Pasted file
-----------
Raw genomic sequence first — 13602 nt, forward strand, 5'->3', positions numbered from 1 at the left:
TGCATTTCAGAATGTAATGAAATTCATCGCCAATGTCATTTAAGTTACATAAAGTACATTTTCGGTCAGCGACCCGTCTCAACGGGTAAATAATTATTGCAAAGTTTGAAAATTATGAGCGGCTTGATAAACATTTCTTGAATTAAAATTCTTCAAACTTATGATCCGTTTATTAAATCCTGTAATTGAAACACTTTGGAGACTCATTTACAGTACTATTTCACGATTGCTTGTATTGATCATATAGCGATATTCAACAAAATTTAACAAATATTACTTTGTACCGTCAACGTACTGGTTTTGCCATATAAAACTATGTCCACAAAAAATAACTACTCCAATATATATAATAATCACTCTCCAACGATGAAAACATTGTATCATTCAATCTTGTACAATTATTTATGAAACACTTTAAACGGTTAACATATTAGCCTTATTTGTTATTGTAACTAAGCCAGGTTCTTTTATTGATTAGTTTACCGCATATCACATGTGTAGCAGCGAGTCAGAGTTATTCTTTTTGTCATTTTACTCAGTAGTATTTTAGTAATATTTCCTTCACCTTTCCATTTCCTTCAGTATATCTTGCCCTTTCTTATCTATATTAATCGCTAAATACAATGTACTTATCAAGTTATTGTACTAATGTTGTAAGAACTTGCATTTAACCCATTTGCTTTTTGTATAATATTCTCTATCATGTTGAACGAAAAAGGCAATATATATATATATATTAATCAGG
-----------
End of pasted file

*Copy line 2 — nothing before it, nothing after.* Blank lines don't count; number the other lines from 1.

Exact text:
TGCATTTCAGAATGTAATGAAATTCATCGCCAATGTCATTTAAGTTACATAAAGTACATTTTCGGTCAGCGACCCGTCTCAACGGGTAAATAATTATTGCAAAGTTTGAAAATTATGAGCGGCTTGATAAACATTTCTTGAATTAAAATTCTTCAAACTTATGATCCGTTTATTAAATCCTGTAATTGAAACACTTTGGAGACTCATTTACAGTACTATTTCACGATTGCTTGTATTGATCATATAGCGATATTCAACAAAATTTAACAAATATTACTTTGTACCGTCAACGTACTGGTTTTGCCATATAAAACTATGTCCACAAAAAATAACTACTCCAATATATATAATAATCACTCTCCAACGATGAAAACATTGTATCATTCAATCTTGTACAATTATTTATGAAACACTTTAAACGGTTAACATATTAGCCTTATTTGTTATTGTAACTAAGCCAGGTTCTTTTATTGATTAGTTTACCGCATATCACATGTGTAGCAGCGAGTCAGAGTTATTCTTTTTGTCATTTTACTCAGTAGTATTTTAGTAATATTTCCTTCACCTTTCCATTTCCTTCAGTATATCTTGCCCTTTCTTATCTATATTAATCGCTAAATACAATGTACTTATCAAGTTATTGTACTAATGTTGTAAGAACTTGCATTTAACCCATTTGCTTTTTGTATAATATTCTCTATCATGTTGAACGAAAAAGGCAATATATATATATATATTAATCAGG